The art of time management


The natural approach to time is to take things as they come without a schedule or plan. But

is this possible? Right from nursery we are taught to do things on time - like playing and sleeping even to the extent of using bathroom on time. As we grow up in that environment we not only learn to manage studies but also extracurricular activities. After all that we even manage to fulfil our other obligations and home responsibilities. By the end of college we are so much into career that we don’t have time for anything. In the long run we have to manage our time well to achieve our goals. Here I don’t mean to say that you relinquish yourselves to all night sessions, cramming for exams and forgetting about time consuming activities like eating and sleeping. Life as a student can be very busy but, believe me, it doesn’t suddenly get easier when you leave your college or graduate. Here you learn how to balance college, work, fun and even family obligations by managing your time in a perfect way. You will find a plethora of techniques, tips, tricks and gimmicks some or all of which may work for you and some which may have to be adapted to your needs because you are the one responsible for creating your study system, not me. Study smarter not harder. Learning how to manage time is really a long-term process. Once you undertake the journey, you will be surprised at the number of landmarks, paths, side streets and road signs you will find.

These are some ways to manage time:

1. Many students prefer studying in a quiet environment, others may feel uncomfortable in a staff library and will like to study in their living room. So make your study schedule work for you and try to make it stricter or more flexible as per your needs.

2. For effective study, you must find the combinations of place and time that work for you. You may be a student who can study in a variety of locations, depending on the demands of your schedule. You can study in a doctor’s waiting room or while you are waiting for an appointment with a professor or, perhaps, in the bus station while you are waiting to pick up a bus.

3. While studying, sit on a comfortable chair though, perhaps, something not as relaxing as the living room sofa. And keep your textbooks, pencils and pens, calculator and other necessities within arm’s reach so that you can save your valuable time instead of searching for them during study periods.

4. Some people work better with a little music in the background and literally find it difficult to work when it is too quiet. It depends on you, if you feel that music is a positive influence in your study environment, go ahead and play it but remember that certain types of music are more conducive to studying than others.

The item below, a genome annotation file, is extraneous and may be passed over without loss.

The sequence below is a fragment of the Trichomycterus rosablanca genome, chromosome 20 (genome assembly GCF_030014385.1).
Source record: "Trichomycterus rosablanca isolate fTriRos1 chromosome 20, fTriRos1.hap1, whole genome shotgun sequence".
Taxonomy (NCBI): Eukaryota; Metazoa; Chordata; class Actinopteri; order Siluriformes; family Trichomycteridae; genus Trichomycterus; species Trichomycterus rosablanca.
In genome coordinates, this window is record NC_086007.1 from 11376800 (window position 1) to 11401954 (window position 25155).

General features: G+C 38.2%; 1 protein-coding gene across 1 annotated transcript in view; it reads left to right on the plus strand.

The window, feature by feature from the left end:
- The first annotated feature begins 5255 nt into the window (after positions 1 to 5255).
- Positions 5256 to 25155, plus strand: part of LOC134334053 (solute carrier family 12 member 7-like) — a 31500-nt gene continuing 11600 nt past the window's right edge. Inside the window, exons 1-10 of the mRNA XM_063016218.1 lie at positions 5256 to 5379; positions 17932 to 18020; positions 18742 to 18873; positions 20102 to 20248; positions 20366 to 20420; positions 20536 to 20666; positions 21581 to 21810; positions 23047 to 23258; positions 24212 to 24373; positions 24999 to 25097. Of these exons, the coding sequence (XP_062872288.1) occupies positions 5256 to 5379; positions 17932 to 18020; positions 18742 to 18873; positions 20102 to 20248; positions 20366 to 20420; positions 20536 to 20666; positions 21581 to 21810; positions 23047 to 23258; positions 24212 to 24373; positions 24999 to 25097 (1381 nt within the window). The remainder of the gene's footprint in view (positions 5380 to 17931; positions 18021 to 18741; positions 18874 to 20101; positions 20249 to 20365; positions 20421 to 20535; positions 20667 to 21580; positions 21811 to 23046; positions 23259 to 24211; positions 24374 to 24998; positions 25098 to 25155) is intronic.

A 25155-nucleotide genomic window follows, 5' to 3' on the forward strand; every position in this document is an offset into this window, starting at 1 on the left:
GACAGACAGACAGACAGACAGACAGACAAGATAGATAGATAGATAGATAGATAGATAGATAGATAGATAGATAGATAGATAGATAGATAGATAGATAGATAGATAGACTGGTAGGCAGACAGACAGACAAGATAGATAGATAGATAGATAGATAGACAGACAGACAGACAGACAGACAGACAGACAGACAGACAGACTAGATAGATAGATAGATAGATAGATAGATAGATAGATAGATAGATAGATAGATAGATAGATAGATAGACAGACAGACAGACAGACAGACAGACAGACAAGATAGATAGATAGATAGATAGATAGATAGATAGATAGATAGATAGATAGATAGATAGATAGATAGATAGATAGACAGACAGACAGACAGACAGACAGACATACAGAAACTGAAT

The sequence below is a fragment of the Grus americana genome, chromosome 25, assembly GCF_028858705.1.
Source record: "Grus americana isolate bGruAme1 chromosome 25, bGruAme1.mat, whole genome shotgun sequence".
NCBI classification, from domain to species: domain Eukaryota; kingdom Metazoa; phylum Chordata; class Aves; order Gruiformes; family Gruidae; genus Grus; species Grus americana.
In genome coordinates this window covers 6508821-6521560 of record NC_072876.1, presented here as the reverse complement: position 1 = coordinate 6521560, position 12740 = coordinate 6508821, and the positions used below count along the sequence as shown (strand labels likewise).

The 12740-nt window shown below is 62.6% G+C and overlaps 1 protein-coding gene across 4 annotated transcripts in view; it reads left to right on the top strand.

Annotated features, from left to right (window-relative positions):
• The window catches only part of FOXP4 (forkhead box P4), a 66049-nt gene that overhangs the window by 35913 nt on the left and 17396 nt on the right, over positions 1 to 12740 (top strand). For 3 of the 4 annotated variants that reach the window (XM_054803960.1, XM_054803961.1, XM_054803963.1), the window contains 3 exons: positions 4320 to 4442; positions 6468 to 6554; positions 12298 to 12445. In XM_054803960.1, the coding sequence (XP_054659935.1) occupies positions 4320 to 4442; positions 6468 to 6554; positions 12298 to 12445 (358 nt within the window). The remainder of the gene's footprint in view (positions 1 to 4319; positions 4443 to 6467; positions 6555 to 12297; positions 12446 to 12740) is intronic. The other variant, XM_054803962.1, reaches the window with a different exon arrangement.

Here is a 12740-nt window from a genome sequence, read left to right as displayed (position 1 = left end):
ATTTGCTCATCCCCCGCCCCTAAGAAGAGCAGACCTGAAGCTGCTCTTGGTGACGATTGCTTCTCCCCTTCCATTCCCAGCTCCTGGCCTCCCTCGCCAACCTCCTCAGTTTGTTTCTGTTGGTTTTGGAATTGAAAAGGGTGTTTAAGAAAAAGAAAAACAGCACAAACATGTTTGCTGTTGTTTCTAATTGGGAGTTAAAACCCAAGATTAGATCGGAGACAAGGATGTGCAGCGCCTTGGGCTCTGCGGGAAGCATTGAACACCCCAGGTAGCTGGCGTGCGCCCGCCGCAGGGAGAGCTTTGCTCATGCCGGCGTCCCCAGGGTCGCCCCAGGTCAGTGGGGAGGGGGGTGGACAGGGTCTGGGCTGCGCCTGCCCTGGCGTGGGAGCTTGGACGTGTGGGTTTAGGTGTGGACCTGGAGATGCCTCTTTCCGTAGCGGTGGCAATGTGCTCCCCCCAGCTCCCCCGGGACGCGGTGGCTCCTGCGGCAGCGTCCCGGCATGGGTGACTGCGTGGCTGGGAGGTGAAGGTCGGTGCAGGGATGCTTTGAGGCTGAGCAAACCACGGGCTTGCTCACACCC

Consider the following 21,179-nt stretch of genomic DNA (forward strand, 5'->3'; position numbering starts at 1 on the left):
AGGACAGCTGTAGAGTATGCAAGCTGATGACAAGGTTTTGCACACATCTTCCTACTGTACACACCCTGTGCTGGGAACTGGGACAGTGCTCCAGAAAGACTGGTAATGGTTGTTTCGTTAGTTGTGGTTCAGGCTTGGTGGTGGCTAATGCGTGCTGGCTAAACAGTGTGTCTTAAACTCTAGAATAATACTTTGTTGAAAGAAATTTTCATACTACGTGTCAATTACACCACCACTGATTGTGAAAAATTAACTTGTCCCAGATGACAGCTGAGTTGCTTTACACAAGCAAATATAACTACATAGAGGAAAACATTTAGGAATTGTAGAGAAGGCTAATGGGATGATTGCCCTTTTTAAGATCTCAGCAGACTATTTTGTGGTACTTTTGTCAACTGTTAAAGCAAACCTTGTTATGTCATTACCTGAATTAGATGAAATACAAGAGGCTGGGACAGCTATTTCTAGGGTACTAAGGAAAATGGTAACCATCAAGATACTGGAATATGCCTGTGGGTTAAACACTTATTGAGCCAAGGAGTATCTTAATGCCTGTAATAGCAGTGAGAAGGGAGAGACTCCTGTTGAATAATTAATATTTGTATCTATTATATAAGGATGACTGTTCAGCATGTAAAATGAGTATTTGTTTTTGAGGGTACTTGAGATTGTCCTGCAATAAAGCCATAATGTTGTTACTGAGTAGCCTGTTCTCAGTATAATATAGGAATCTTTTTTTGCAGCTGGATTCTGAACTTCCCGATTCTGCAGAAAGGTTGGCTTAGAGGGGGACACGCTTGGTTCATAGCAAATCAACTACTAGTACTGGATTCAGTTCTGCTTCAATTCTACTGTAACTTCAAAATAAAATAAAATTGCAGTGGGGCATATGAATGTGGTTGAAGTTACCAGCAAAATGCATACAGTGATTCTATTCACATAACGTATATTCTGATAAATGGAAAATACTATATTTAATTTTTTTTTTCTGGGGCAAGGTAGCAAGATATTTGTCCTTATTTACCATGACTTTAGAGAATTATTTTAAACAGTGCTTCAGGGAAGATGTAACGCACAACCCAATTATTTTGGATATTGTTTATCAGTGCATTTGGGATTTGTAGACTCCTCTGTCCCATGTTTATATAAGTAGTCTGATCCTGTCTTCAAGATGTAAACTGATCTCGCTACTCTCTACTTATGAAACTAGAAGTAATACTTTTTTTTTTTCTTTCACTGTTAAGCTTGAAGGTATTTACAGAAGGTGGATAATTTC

5. As far as possible, create a routine time of day for your studying. Some experts say that doing the same thing at the same time every day is the most effective way to organise any ongoing task. So study when you are at your best.

6. Find a small group of four to six like-minded students and share notes together. Try to select students who are at least as clever, committed and serious as you, that will encourage you to keep up and challenge you a bit.

7. Construct a goal pyramid. Centred at the top of a piece of paper, write down what you hope to ultimately gain from your education. Below your long-range goals, list mid-range milestones or steps that will lead you to your eventual target. For example, if your long-range goal were to become a doctor your mid-range goals might include going to college, taking a

science course and working in the laboratory. The process of creating your own goal pyramid will motivate you towards working in your daily and weekly tasks with more energy and enthusiasm.

8. Turn your failures into successes. Failures are just as valuable experiences as successes, in fact, they may well be more valuable. What was one of the first lessons you learned in your life? Not to touch a hot stove, not to put your cat in the washing machine, not to leave your talking doll out in the rain. How did you discover these profound truths? Probably the hard way. But you learned from these experiences, these ‘failures’. Similarly, you can learn from the every failure and then turn it into a success.

9. Make a to do list. First, you must identify everything you need to do this week. Look at your project board and/or term calendar to determine what tasks need to be completed this week for all your major college projects. If your current routine consists of a meal on the run and sleep wherever you find it, build the assumption into your schedule that you are going to get eight hours of sleep and three decent meals a day. You may surprise yourself and find that there is still enough time to do everything you do. Even if you tend to like longer blocks of study time, be careful about scheduling ‘study marathons’ - a six or eight hour stretch rather than a series of two-hour sessions. The longer the period you schedule, the more likely you will have to fight the demons of procrastination. Check out your daily schedule everyday either the night before or in the morning so that you will be able to respond to surprise changes in your schedule.